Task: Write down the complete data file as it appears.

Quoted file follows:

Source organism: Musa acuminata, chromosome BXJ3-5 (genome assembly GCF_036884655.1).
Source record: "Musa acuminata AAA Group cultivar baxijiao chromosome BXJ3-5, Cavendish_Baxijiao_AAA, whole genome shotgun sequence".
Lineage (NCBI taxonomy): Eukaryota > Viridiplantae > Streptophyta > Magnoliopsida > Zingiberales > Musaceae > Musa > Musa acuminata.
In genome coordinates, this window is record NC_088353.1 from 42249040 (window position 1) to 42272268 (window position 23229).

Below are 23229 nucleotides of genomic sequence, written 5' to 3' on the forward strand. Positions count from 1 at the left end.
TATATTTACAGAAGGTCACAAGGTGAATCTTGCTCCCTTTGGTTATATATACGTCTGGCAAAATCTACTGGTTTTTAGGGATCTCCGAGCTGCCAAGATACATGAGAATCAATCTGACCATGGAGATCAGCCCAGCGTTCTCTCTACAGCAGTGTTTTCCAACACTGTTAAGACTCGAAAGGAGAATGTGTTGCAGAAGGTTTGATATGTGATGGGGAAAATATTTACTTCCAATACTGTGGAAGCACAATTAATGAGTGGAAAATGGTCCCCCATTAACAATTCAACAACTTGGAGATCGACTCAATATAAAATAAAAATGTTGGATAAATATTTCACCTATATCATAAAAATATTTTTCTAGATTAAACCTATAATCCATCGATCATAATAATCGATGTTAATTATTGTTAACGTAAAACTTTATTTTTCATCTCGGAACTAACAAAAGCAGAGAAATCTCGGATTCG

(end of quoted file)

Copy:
Source organism: Musa acuminata, chromosome BXJ3-5 (genome assembly GCF_036884655.1).
Source record: "Musa acuminata AAA Group cultivar baxijiao chromosome BXJ3-5, Cavendish_Baxijiao_AAA, whole genome shotgun sequence".
Lineage (NCBI taxonomy): Eukaryota > Viridiplantae > Streptophyta > Magnoliopsida > Zingiberales > Musaceae > Musa > Musa acuminata.
In genome coordinates, this window is record NC_088353.1 from 42249040 (window position 1) to 42272268 (window position 23229).

Below are 23229 nucleotides of genomic sequence, written 5' to 3' on the forward strand. Positions count from 1 at the left end.
TATATTTACAGAAGGTCACAAGGTGAATCTTGCTCCCTTTGGTTATATATACGTCTGGCAAAATCTACTGGTTTTTAGGGATCTCCGAGCTGCCAAGATACATGAGAATCAATCTGACCATGGAGATCAGCCCAGCGTTCTCTCTACAGCAGTGTTTTCCAACACTGTTAAGACTCGAAAGGAGAATGTGTTGCAGAAGGTTTGATATGTGATGGGGAAAATATTTACTTCCAATACTGTGGAAGCACAATTAATGAGTGGAAAATGGTCCCCCATTAACAATTCAACAACTTGGAGATCGACTCAATATAAAATAAAAATGTTGGATAAATATTTCACCTATATCATAAAAATATTTTTCTAGATTAAACCTATAATCCATCGATCATAATAATCGATGTTAATTATTGTTAACGTAAAACTTTATTTTTCATCTCGGAACTAACAAAAGCAGAGAAATCTCGGATTCG